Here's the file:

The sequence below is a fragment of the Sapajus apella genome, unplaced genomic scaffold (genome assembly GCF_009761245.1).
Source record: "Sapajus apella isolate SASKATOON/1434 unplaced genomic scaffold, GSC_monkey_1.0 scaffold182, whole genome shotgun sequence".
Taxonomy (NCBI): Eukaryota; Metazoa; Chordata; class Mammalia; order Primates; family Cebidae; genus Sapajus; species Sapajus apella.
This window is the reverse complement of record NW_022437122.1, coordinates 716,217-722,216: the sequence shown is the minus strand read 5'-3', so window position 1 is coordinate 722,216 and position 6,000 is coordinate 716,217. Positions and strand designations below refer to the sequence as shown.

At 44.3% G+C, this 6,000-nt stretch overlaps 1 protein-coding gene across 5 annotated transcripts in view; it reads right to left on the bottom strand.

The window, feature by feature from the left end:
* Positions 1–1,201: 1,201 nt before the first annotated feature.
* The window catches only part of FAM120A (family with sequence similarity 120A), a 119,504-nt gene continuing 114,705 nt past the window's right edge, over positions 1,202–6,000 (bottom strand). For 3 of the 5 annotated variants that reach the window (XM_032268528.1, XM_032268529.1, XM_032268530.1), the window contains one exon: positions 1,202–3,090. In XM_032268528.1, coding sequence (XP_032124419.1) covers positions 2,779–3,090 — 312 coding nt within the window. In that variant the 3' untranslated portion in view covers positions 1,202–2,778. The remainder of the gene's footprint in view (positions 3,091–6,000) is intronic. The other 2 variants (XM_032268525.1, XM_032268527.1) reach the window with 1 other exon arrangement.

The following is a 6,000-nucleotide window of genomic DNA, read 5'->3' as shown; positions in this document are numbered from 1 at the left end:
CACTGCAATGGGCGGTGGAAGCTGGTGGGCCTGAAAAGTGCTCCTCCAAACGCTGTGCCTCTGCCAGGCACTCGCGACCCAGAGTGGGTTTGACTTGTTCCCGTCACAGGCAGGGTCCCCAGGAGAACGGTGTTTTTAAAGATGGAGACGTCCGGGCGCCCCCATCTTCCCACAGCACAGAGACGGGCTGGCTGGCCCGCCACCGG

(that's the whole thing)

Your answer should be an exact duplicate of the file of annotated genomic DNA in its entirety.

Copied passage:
The sequence below is a fragment of the Sapajus apella genome, unplaced genomic scaffold (genome assembly GCF_009761245.1).
Source record: "Sapajus apella isolate SASKATOON/1434 unplaced genomic scaffold, GSC_monkey_1.0 scaffold182, whole genome shotgun sequence".
Taxonomy (NCBI): Eukaryota; Metazoa; Chordata; class Mammalia; order Primates; family Cebidae; genus Sapajus; species Sapajus apella.
This window is the reverse complement of record NW_022437122.1, coordinates 716,217-722,216: the sequence shown is the minus strand read 5'-3', so window position 1 is coordinate 722,216 and position 6,000 is coordinate 716,217. Positions and strand designations below refer to the sequence as shown.

At 44.3% G+C, this 6,000-nt stretch overlaps 1 protein-coding gene across 5 annotated transcripts in view; it reads right to left on the bottom strand.

The window, feature by feature from the left end:
* Positions 1–1,201: 1,201 nt before the first annotated feature.
* The window catches only part of FAM120A (family with sequence similarity 120A), a 119,504-nt gene continuing 114,705 nt past the window's right edge, over positions 1,202–6,000 (bottom strand). For 3 of the 5 annotated variants that reach the window (XM_032268528.1, XM_032268529.1, XM_032268530.1), the window contains one exon: positions 1,202–3,090. In XM_032268528.1, coding sequence (XP_032124419.1) covers positions 2,779–3,090 — 312 coding nt within the window. In that variant the 3' untranslated portion in view covers positions 1,202–2,778. The remainder of the gene's footprint in view (positions 3,091–6,000) is intronic. The other 2 variants (XM_032268525.1, XM_032268527.1) reach the window with 1 other exon arrangement.

The following is a 6,000-nucleotide window of genomic DNA, read 5'->3' as shown; positions in this document are numbered from 1 at the left end:
CACTGCAATGGGCGGTGGAAGCTGGTGGGCCTGAAAAGTGCTCCTCCAAACGCTGTGCCTCTGCCAGGCACTCGCGACCCAGAGTGGGTTTGACTTGTTCCCGTCACAGGCAGGGTCCCCAGGAGAACGGTGTTTTTAAAGATGGAGACGTCCGGGCGCCCCCATCTTCCCACAGCACAGAGACGGGCTGGCTGGCCCGCCACCGG